Polish denari struck in the reign of Boleslaus the Brave bear an eagle on the obverse, surrounded by the inscription Princes Polonie, with the same inscription appearing on the reverse. That was the earliest inscription bearing the name of Poland. On some denari, the likeness of Boleslaus appears on the obverse and the inscription Gnezdun Civitas (the City of Gniezno) on the reverse. That was the earliest inscription bearing the name of the first Polish capital and the seat of the first archdiocese.
With the sudden death of Otto III and the ascent of Henry II to the imperial throne, German plans of aggression against Poland were revived. War broke out in 1002 and continued with interludes till 1018. In 1025, Prince Boleslaus had himself crowned king.
Poland successfully defended her independence and in 1018 scored a triumph in the peace negotiations which followed in Budziszyn (Bautzen): Lusatia and Milsko remained in the hands of Prince Boleslaus. That same year Poland won the castles of the Czerwien (Cherven) province in a war with Kiev Rus.
In the early 11th century Gniezno became an important early-medieval town. Regular market-fairs were held there, the local craftsmen and artisans catered not only to the needs of the capital but also probably traded with outlying localities as well. At the time, there were some seventy fortified towns with adjoining craftsmen and artisans settlements in Poland.
During the reign of Mieszko II (1025-34), son and successor of Boleslaus the Brave, Poland’s military power declined. Poland lost Lusatia and the province of Czerwien. During the period of unrest which followed the untimely death of Mieszko II, the Bohemians gained control of Silesia. Mieszko’s successor, Casimir the Restorer (1034-58), succeeded only in winning back this last province.
Casimir the Restorer was succeeded by his eldest son, Boleslaus, “a knight bold and brave, a gracious ruler, the most generous of sovereigns.” Boleslaus II the Generous followed in the footsteps of his great-grandfather and namesake. He set himself the same goal: independence from the German Kingdom, and like his great predecessor he attained his goal. Having strengthened his position by alliance with the grade duchy of Kiev and the kingdom of Hungary, he took advantage of the weakness of the Emperor Henry IV, who was involved in a sharp conflict with the pope and with majority of his great feudal lords, to have himself crowned king.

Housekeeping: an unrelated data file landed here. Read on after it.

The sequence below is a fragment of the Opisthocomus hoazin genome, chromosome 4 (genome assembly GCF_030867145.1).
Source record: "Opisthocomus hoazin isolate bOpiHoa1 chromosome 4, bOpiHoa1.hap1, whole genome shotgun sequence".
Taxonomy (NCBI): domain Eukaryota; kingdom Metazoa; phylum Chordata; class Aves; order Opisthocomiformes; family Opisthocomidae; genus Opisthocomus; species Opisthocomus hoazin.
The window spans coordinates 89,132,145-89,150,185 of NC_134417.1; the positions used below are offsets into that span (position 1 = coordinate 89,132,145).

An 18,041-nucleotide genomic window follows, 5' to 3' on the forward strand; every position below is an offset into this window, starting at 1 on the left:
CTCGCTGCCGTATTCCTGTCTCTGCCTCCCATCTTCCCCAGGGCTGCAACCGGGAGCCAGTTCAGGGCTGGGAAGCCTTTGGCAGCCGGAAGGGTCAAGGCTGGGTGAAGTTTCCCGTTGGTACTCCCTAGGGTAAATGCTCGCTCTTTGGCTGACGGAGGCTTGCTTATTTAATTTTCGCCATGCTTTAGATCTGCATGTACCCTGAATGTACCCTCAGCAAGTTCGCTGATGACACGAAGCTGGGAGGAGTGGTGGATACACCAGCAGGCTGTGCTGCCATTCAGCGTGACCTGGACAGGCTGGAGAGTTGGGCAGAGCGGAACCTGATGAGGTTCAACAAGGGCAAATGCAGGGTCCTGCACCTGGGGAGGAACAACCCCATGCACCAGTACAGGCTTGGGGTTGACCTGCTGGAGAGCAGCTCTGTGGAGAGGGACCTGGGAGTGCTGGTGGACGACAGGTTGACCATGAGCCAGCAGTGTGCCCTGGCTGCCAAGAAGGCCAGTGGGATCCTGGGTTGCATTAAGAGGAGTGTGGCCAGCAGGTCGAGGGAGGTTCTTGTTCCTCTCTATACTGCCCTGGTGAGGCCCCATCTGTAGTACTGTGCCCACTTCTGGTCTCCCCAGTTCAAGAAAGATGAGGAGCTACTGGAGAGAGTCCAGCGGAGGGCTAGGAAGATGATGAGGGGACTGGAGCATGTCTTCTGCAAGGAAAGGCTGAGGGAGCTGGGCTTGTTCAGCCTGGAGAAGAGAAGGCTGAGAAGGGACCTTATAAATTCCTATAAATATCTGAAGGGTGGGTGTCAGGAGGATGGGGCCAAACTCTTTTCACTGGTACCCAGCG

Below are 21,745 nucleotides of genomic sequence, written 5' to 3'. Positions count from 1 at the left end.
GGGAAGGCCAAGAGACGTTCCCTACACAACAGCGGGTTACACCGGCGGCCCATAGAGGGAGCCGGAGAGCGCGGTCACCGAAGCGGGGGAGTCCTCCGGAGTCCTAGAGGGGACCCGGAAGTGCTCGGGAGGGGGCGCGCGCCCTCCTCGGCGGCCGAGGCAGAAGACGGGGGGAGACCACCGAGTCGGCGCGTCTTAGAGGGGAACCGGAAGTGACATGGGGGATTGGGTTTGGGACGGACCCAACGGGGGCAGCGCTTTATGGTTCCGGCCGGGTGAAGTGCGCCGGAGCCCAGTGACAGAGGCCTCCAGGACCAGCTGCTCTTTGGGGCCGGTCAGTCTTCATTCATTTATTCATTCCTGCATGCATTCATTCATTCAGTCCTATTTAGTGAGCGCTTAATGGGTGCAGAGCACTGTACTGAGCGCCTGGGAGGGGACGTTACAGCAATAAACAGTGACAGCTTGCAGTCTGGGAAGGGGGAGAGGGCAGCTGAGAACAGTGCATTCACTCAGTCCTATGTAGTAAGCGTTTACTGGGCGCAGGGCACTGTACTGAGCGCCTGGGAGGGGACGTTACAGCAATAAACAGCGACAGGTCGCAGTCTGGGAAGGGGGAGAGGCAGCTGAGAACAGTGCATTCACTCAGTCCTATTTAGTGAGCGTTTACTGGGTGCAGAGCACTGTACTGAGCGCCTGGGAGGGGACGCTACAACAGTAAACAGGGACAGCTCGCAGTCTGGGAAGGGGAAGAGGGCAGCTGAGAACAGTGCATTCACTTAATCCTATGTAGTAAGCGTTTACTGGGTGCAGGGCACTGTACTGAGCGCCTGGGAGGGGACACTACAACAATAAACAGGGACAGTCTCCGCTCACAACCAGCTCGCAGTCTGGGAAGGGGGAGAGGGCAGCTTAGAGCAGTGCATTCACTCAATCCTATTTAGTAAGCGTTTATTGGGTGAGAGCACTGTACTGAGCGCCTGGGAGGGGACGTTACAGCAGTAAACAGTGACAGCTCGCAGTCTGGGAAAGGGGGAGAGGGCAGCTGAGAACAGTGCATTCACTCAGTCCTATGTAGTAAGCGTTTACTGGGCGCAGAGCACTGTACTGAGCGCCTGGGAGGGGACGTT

His coronation not only provoked protests in Germany but also elicited dangerous centrifugal forces among Polish lords. The latter instigated a plot against Boleslaus II, allegedly in defense of the king’s younger brother, Prince Ladislaus. The king crushed this plot and sentenced to death Stanislaw, Bishop of Cracow, who played a leading role in it. But the execution of the bishop provoked a general revolt which forced the king to flee the country. Boleslaus II and his son Mieszko sought refuge in Hungary, where the king died in mysterious circumstances about 1081, probably assassinated. It is likely that the same hand engineered his son’s death shortly after the latter had returned to Poland. “It was alleged that his enemies poisoned this young prince who showed great promise, fearing he would avenge his father’s death,” wrote an early 12th century chronicler.
Prince Ladislaus (1079-1102), Boleslaus’s successor, made no attempt to call himself king.
. . . . SEE YOU SOON, GOD BE WILLING . . .